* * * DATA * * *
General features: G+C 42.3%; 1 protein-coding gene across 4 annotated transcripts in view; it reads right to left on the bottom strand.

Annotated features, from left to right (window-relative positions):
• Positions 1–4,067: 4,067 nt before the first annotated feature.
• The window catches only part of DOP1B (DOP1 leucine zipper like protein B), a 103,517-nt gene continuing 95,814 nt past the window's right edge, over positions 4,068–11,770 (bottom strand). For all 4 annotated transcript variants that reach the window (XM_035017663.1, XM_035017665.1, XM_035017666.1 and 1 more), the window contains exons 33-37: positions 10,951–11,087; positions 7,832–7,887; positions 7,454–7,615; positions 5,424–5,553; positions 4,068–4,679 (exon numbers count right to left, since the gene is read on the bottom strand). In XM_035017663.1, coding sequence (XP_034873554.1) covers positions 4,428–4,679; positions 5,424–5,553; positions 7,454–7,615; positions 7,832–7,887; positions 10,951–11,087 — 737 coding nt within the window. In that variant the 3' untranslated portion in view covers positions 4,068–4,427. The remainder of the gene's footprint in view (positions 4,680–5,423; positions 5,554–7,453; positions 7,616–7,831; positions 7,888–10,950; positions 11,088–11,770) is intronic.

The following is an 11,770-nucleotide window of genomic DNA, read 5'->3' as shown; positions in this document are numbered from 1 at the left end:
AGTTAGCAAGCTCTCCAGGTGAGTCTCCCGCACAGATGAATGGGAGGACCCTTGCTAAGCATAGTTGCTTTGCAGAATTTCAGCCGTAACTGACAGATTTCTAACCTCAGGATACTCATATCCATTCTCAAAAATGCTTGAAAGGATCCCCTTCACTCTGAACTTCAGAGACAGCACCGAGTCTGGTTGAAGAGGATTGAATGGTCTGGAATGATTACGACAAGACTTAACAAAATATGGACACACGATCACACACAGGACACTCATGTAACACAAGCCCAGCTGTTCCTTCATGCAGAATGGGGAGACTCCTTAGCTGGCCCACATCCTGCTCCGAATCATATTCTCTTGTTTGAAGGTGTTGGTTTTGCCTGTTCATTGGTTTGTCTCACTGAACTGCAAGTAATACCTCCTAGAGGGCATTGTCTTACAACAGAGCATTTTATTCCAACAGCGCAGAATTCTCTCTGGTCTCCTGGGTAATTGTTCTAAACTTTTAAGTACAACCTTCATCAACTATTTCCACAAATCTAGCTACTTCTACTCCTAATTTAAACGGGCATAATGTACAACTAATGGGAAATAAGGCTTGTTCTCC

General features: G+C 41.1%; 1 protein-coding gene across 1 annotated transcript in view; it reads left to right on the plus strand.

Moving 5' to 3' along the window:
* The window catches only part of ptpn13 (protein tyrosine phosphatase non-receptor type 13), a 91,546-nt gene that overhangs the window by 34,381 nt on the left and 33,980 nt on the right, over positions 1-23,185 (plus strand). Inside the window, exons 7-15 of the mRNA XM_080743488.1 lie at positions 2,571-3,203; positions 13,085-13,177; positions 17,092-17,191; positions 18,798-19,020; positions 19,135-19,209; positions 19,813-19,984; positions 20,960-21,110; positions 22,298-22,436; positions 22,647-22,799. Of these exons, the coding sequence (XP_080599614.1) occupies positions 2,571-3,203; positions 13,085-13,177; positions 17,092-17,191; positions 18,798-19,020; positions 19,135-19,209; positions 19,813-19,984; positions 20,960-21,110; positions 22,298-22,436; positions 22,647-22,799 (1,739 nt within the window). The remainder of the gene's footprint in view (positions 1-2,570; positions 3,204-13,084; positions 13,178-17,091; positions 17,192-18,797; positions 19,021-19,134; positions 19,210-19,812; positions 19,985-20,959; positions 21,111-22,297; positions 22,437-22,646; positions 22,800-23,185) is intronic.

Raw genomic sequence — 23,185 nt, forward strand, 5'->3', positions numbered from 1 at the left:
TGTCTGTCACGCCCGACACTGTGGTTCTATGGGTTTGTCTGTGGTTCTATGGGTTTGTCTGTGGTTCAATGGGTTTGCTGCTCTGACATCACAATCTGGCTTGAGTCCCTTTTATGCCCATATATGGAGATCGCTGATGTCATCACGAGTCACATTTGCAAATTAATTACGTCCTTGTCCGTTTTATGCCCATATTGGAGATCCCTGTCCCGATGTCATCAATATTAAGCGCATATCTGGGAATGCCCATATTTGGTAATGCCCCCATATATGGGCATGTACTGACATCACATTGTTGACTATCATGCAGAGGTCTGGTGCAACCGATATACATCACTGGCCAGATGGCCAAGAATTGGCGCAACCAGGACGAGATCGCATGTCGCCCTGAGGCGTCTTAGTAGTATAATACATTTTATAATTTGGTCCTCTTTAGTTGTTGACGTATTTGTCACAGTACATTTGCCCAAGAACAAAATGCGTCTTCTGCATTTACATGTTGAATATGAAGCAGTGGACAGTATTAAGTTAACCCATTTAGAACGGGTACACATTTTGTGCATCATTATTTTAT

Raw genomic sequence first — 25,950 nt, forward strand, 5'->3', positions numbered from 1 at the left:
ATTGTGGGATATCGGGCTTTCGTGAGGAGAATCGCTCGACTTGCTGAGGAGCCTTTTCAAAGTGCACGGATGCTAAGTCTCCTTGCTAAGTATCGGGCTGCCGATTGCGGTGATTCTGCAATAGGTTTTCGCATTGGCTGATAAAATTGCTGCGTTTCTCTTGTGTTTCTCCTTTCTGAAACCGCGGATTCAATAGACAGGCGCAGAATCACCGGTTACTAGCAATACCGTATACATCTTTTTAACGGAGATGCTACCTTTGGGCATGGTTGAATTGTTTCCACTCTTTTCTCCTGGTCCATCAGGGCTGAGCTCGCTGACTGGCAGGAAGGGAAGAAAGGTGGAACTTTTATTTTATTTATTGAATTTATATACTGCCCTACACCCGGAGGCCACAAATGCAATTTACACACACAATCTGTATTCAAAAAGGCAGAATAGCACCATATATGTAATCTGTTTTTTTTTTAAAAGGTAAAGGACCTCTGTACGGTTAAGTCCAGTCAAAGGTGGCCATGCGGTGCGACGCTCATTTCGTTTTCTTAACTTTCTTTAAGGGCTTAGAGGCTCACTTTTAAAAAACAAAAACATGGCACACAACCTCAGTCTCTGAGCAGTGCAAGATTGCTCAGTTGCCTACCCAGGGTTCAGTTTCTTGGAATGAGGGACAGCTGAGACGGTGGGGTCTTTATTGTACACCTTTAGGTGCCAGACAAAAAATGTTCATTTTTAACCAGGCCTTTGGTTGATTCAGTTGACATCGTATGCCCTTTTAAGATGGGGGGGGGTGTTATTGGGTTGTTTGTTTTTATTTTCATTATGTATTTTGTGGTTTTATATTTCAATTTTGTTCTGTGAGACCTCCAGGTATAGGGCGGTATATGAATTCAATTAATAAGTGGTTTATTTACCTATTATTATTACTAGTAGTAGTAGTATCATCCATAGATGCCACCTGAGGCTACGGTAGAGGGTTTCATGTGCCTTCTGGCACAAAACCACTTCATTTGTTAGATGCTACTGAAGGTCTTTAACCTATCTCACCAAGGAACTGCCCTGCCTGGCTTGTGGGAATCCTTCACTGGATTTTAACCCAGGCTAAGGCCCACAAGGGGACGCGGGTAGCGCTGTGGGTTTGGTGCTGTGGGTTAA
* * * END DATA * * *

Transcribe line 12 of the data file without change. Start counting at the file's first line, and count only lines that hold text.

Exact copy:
Raw genomic sequence first — 25,950 nt, forward strand, 5'->3', positions numbered from 1 at the left: